DC Motor Control

Windows IoT : Bi-Directional DC Motor Control



Things Used In This Project

Hardware components:

  1. Raspberry Pi 2 Model B
  2. Texas Instruments L293D
  3. Adafruit DC Motor
  4. Adafruit Pi Cobbler
  5. Adafruit 4xAA Battery Pack
    1. Software apps and online services:

      1. Microsoft Windows 10 IoT Core


      In many IoT scenarios, automation may be required to physically move something. In order to do this, you will need to utilize some type of motor. In this example, we will control a single DC Motor using the L293DNE chip and Raspberry Pi 2 running the Windows IoT Core operating system.

      Materials Required

      Raspberry Pi 2 running Windows IoT Core
      Pi Cobbler with Ribbon Cable (optional)
      L293DNE chip
      DC Motor (6v motor)
      One 4xAA battery pack (to power the motor)
      Various M-M Jumper wires

      Hardware Setup

      Single DC Motor Control Wiring Diagram

      L293D Pin Out Diagram from the Datasheet

      Wiring Details

      1. Cobbler 5v to the Breadboard Power Rail #1
      2. Cobbler GND to the Breadboard Ground Rail #1
      3. Breadboard Ground Rail #1 to the Opposite Breadboard Ground Rail #2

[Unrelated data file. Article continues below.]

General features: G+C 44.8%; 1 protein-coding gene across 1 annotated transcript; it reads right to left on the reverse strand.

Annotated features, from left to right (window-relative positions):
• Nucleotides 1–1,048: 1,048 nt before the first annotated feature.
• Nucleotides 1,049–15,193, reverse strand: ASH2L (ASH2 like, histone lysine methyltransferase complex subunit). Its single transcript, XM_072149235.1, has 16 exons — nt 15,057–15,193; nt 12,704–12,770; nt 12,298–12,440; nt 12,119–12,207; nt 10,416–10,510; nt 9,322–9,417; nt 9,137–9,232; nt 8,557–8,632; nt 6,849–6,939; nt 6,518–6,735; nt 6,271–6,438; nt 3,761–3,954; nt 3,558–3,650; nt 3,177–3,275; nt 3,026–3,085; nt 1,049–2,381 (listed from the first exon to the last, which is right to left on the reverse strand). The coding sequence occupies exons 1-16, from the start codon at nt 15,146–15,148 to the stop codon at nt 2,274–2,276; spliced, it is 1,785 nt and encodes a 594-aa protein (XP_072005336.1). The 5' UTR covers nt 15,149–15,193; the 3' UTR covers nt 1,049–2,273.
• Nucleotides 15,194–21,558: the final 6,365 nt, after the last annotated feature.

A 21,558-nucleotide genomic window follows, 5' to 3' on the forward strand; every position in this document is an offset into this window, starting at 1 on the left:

4. L293D Pins 4,5,12,13 to Breadboard Ground Rail
      5. L293D Pin 16 (VCC1) to Breadboard Power Rail
      6. Cobbler Pin 21 to L293D Pin 1 (1,2EN)
      7. Cobbler Pin 20 to L293D Pin 2 (1A)
      8. Cobbler Pin 16 to L293D Pin 7 (2A)
      9. Battery Pack Positive (Red wire) to Breadboard Power Rail #2
      10. Battery Pack Ground (Black wire) to the Breadboard Ground Rail #2
      11. L293D Pin 8 (VCC2) to Breadboard Power Rail #2
      12. One motor wire (interchangeable) to L293D Pin 3 (1Y)
      13. One motor wire (interchangeable) to L293D Pin 6 (2Y)

      DC Motor Control Wiring

      This project takes a simplistic look at achieving bi-directional control of a DC motor. There are multiple ways to implement this solution, and this is just one of them. The L293D chip has the ability to control two motors, but in this case, we will just be using one side of the IC to control one motor. This IC works off of 5V logic, which is fed to the chip through Pin 16 or VCC1. The DC motor requires more amperage than Raspberry Pi can dish out, so we feed it with a different power source by using an external battery, back through Pin 8 or VCC2. In order to control the motor, its enable pin must be set to High. In our case, we are using the left hand side of the motor control IC, so that would be Pin 1 (1,2 EN). The microcontroller inputs (1A or pin 2 and 2A or pin 7) are used to control the direction the motor will spin in, and the motor output pins (1Y or pin 3 and 2Y or pin 6) engage the motor in response to the signals from the microcontroller.

      DC Motor Control Table from the Datasheet


      In this solution, a new blank Universal Windows application was created and named PiDCMotorControl. A reference to Windows IoT extensions for the UWP was added. In order to create the UI, replace the MainPage.xaml listing with the following:
      UI Definition: